The position of Technical Director (TD) can be one of the most demanding on the production staff, requiring specific skills and a substantial time commitment. The TD should be a leader capable of initiating and sustaining the build and installation process. This entails goal setting, organizing a team, monitoring the workflow, and seeing that all work is completed safely. The construction skills needed for a specific production will depend upon the scale and nature of the production. A UP Technical Director will provide instruction and guidance as needed.
Three tools may be used on the Yale campus without direct supervision by a UP Technical Director: a jigsaw, cordless drill, and palm sander.
In consultation with a UP Technical Director the student TD will be required to estimate materials and labor budgets for the production, working from plans provided by the set designer and so should be familiar with able to read and interpret basic ground plans sections and design elevations. They will also be required to prepare working shop or construction drawings and so should have basic drafting skills. A working knowledge of Google SketchUp can make this job much easier as each venue has an existing 3-D SketchUp model to work with. Hand drafting, AutoCAD or Vectorworks are also acceptable methods of creating drawings. A drafting table and a computer with these drafting programs are available in the UP offices in the Broadway Rehearsal Lofts. The UP Technical Directors can assist with this process.
In preparation for the UP plan review, utilize the ground plan sketch and elevation sketches provided by the scenic designer to create the construction drawings required for UP approval. Again, the UP Technical Director can assist in creating these drawings. Further assistance and support can be found by joining the Student Technical Working Groupwhich meets on a regular basis in the Broadway Rehearsal Lofts. The Yale Drama Coalition and the Yale Dramatic Association are also good sources of support and information.
The following is a sample timeline. Your timeline will depend upon the scale and scope of your production.
Six Weeks Prior to Performance
- Participate in production design meetings with the producer and design staff to obtain a clearer understanding of the intended scope of the project and how this may relate to available skill sets.
- Begin to assemble a build crew.
Five Weeks Prior to Performance
- Seek training assistance as needed.
- Continue to assemble a crew.
Four Weeks Prior to Performance
- Secure a complete set of design plans, including ground plan and elevations from the scenic designer.
- Begin to break the set design down into manageable projects.
- Estimate materials and labor for each individual project.
- Adjust plans so that material and labor budgets can be managed through available funds.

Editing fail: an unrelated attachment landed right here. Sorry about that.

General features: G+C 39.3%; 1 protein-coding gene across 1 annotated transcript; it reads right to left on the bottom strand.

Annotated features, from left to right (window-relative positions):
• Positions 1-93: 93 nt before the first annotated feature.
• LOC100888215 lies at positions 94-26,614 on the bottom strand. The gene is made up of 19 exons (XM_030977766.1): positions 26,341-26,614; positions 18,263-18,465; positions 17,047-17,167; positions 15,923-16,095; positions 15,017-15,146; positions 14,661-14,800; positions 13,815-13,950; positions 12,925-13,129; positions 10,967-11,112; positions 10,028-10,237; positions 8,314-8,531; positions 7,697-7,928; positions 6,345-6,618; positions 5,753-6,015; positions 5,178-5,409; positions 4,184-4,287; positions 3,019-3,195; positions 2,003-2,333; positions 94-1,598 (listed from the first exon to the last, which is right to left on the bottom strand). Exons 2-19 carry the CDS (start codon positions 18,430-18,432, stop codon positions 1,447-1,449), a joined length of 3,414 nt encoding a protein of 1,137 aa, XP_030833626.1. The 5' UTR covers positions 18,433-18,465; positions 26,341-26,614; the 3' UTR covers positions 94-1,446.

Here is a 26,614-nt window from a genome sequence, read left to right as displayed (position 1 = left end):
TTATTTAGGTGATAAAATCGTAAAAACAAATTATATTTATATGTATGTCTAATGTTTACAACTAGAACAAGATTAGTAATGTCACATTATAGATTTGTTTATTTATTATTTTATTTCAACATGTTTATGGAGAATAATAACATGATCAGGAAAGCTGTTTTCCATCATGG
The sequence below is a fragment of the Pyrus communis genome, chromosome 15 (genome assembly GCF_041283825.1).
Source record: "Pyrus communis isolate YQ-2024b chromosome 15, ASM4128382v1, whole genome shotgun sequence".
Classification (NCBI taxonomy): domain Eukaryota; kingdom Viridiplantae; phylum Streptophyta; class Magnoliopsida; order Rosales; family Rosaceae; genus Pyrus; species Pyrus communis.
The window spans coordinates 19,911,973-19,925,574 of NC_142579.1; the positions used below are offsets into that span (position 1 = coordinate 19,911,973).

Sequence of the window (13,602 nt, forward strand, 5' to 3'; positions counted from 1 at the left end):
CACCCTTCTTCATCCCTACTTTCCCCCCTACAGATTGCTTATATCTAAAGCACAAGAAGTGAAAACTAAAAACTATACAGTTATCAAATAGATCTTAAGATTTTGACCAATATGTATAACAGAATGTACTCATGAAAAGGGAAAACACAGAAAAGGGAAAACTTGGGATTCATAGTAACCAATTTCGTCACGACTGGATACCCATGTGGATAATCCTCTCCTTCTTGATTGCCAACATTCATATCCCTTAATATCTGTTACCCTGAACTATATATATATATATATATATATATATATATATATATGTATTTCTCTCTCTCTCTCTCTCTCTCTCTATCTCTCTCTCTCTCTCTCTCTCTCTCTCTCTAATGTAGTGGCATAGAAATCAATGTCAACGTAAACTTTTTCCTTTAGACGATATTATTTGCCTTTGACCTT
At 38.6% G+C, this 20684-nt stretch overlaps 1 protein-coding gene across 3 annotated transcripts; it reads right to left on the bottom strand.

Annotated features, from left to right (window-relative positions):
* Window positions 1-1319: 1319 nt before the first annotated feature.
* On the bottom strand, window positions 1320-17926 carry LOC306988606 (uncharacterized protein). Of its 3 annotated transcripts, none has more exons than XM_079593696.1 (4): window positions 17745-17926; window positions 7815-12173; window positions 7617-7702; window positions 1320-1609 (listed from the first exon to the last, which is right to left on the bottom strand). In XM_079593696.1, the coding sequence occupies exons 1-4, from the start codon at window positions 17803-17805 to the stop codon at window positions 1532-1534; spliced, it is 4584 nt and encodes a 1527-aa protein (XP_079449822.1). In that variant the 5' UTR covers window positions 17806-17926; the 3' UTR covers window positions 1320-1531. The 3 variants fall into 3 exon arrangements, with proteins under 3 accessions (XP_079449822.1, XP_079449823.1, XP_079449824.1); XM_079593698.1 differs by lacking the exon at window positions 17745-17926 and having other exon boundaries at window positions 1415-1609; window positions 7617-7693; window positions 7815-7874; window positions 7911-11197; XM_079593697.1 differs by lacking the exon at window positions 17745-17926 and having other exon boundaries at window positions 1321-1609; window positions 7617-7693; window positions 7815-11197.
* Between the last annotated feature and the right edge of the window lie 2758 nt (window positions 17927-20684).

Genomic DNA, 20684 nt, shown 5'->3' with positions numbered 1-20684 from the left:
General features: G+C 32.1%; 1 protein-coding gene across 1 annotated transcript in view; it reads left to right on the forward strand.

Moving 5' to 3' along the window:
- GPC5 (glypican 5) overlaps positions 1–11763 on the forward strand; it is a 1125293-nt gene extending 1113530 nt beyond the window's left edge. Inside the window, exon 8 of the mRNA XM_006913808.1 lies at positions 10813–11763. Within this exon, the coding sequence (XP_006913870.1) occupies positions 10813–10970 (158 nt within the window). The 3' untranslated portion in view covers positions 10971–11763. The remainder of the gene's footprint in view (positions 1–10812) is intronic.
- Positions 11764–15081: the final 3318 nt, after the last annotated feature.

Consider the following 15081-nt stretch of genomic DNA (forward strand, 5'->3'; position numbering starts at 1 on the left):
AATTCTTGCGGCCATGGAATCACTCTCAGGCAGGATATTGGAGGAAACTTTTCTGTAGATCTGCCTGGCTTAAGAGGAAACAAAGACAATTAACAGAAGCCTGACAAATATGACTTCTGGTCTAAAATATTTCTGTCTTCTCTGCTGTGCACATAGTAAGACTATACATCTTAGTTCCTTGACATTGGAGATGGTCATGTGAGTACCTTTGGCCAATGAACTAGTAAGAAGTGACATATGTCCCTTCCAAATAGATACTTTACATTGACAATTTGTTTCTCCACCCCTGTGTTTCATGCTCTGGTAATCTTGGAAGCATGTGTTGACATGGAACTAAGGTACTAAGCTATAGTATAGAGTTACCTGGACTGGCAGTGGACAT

- Assess available crew and report any problems to the producer. Consult a UP Technical Director for assistance.
- Complete working build drawings for each project in order of build schedule and secure materials.
Three Weeks Prior to Performance
- Ensure working drawings are complete ahead of scheduled build time.
- Assign work projects to crew. Begin set building.
- Monitor progress in relation to build schedule.
- Monitor material levels and supplement as needed.
- Attend production meetings, keep staff up to date on the build progress, and report progress to the UP Technical Director.
Two Weeks Prior to Performance
- Evaluate build progress.
- If progress is not satisfactory consult with the producer and production staff for assistance in identifying problems and finding solutions.
- Make adjustments to building project as required.
- Report progress to the UP Technical Director.
One Week Prior to Performance
- Plan load-in process with production staff and review with UP Technical Director.
- Schedule load in-crew.
- Assemble materials and tools required for load-in.
- Provide overview of the load-in process to crew before starting work.
- Ensure crew is aware of general safety guidelines, dressed appropriately, and using required personal protective equipment.
- Coordinate set crew work with other crews that may be working in the production space.
- Be sure work area is cleaned completely at the end of each work session.
- Monitor work progress with producer and other staff as appropriate.
- Inform producer and UP Technical Director when work is complete.
- Familiarize the Stage Manager with all elements of the installation. Assist with training of stage crew as needed.
- Assist with the integration of technical elements into the rehearsal process.
- Make note of any adjustments that may be required.
Work Note Calls
- Lead work sessions as needed to make required adjustments to set installation.
- Notify producer when work is complete.
Load-Out / Strike
- Attend strike meeting to coordinate load-out process with other crew heads.
- Oversee and coordinate set crew work, paying special attention to all safety concerns.
- Coordinate with theater manager to ensure adherence to all guidelines for disposal of debris.
- Once work is complete and production space is clean and orderly confirm condition with theater manager.
- Arrange for return of all rented or borrowed tools or equipment.